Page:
[-empyre-] October topic: This Mess We're In
l.kelley at unsw.edu.au
Thu Oct 4 12:14:52 AEST 2018
Tarsh and Laura, how wonderful to join you in this space.
I am grateful to both of you for your care and kindness putting this ambitious exhibition together.
The work I've sent over is called Dysphagiac, and it's about tube feeding. It's a speculative kitchen appliance and a performance prop, meant to give you a cute, clean/laminar flow space in your kitchen to prepare tube food. It also looks like a mouth/esophagus, and fails at laminar flow because it has all these fiddly folds. I do a cleaning bit when I perform with it.
I made it while reflecting on my grandfather's dying process, which was aided/precipitated by a GI tube. At that time (2008), most people on tubes consumed shelf stable canned liquids--my grandfather's were made by Nestle--and people who created their own "real food" for the tube in the kitchen were very brave and rebellious (lucysrealfood.com was the most prolific web community about this). Not thinking about it as art, I made a bunch of this food for my grandfather. I froze it, put it in my suitcase, and brought it from California to Denver. I put it in my grandparents' fridge at their assisted living apartment. I showed my grandma how to heat it up. At some point after I dropped it off, my grandmother threw it away, and it became an art project.
I realised my grandfather was never going to "eat" this because it wasn't endorsed by his doctor and it was in Ziploc bags and everyone felt anxious and weird about him putting actual carrots through a tube into his stomach, but somehow felt really comfortable putting shelf stable canned crap through there. So, that was weird, and required some art making to think about the weirdness. I wondered what might make it OK to prepare this food.
Some years later I had an opportunity to be an artist in residence for a few days (the vacation allowance I had from my day job). I made this appliance during that residency (at the Jackman Humanities Institute University of Toronto). I was honoured to work alongside Joshna Maharaj preparing and serving liquid food and non-liquid versions of the same food for a lovely group of people attached to UT and the JHI.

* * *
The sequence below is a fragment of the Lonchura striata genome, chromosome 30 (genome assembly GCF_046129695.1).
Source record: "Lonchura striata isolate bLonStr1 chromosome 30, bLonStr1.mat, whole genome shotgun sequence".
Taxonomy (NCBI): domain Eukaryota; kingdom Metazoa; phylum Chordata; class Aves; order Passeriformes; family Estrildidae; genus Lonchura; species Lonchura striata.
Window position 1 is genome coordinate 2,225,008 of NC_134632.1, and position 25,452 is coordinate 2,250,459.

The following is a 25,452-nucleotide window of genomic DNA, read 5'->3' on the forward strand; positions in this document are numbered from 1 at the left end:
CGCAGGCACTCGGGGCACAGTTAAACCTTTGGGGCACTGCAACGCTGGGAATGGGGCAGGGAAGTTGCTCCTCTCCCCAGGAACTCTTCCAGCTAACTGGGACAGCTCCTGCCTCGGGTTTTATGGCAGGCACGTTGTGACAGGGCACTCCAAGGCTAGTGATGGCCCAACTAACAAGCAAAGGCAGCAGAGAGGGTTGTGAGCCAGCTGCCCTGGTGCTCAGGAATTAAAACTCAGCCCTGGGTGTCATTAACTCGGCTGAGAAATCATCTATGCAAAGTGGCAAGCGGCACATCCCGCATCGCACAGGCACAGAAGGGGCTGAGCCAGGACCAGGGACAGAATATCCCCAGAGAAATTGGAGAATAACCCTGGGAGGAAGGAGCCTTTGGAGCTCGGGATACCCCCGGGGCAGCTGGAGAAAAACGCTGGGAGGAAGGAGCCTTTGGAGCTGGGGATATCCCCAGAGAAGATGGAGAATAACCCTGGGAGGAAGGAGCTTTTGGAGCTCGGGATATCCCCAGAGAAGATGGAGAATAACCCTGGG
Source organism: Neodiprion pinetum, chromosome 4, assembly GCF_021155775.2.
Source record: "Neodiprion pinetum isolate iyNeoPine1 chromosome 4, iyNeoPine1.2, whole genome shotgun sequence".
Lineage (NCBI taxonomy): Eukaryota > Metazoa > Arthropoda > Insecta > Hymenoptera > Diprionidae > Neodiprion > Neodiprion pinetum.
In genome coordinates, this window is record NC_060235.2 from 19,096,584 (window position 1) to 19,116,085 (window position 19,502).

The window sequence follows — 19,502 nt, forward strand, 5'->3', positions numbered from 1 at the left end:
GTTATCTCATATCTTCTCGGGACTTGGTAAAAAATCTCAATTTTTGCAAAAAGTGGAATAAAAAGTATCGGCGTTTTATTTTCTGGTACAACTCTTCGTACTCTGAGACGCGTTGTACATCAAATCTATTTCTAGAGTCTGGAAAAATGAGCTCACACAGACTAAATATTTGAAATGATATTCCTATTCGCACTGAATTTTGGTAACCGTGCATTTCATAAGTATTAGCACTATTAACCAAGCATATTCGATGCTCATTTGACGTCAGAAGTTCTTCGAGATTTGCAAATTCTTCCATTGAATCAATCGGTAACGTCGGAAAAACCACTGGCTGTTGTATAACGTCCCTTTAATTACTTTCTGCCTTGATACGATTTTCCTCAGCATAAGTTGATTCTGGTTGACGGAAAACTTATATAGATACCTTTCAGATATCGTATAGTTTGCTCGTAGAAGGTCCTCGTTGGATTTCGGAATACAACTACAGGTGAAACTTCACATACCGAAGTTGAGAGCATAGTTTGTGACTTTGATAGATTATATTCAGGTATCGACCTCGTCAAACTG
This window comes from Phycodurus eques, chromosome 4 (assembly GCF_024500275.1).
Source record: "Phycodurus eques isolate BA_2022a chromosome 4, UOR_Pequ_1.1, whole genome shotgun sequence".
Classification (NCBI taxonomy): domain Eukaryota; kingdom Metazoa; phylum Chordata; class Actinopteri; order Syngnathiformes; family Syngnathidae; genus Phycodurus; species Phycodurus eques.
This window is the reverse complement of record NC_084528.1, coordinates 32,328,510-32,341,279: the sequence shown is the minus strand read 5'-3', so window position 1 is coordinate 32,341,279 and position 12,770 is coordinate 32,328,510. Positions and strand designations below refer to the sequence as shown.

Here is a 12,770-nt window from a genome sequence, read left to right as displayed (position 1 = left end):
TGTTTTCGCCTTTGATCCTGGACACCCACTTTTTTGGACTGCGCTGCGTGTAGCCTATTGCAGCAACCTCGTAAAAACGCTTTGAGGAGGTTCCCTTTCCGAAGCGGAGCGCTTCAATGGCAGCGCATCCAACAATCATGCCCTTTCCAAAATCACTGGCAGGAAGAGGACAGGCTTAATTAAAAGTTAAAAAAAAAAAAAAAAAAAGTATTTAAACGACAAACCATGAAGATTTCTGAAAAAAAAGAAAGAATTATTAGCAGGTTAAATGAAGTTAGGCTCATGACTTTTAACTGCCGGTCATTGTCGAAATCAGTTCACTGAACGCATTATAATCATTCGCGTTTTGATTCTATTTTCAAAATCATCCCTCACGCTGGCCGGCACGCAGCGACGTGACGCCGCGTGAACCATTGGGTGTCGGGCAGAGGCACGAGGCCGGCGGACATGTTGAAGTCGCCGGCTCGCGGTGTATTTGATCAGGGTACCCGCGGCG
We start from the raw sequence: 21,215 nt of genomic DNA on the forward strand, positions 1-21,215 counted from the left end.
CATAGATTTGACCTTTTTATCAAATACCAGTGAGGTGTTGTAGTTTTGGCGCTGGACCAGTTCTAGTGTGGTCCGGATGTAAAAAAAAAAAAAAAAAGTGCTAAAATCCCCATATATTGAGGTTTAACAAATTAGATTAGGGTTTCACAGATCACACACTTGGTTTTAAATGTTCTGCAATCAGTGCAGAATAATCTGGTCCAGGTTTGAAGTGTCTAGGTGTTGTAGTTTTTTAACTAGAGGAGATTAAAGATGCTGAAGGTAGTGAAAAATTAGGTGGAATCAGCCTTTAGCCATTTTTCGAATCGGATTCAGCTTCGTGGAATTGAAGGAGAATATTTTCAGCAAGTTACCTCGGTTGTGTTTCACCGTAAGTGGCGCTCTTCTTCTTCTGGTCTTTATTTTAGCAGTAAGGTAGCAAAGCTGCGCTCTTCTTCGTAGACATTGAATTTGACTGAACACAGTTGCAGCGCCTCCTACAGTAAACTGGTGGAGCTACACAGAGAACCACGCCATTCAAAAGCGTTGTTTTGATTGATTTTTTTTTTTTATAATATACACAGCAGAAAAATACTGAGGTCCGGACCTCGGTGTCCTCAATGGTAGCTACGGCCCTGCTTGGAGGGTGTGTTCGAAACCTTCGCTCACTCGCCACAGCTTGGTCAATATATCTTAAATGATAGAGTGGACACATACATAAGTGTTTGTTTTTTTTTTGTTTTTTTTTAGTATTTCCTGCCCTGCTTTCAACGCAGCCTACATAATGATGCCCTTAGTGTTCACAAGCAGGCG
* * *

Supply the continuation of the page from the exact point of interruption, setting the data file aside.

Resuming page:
Now, there are more professional, medically valid, not-amateur options for "real food" for the tube. I'm happy to see that, and I like that this object marks a specific moment.
I appreciate Laura's reflection on her education in Frankenstein. I can't remember when I first read it. I suspect I saw movies before reading, and "Young Frankenstein" was of my cultural moment. Reading it again for Quite Frankly, I find myself interested in the monster as an embodiment of the affective experience of birth, living, and care. I want to know more about the monster's death. Victor is indeed such a dick, so I'm excited for Mike's work too. I rewatched Twilight while prepping some of this work, and I think Victor and Edward deserve some kind of crossover universe encounter. Or maybe Bella and the monster should join forces and create a healing retreat center, after Bella's divorce.
I'm looking forward to this month's conversation, and thanks as ever to Renate for her work keeping this list alive.
Dr. Lindsay Kelley
UNSW Art & Design
Cnr Oxford St & Greens Rd,
Paddington, NSW 2021
T: +61 2 8936 0780
E: l.kelley at unsw.edu.au
Bioart Kitchen http://goo.gl/SJRdFn
CRICOS PROVIDER CODE 00098G
I pay my respects and acknowledgments to all Traditional Custodians on whose land I live, work and travel through.
More information about the empyre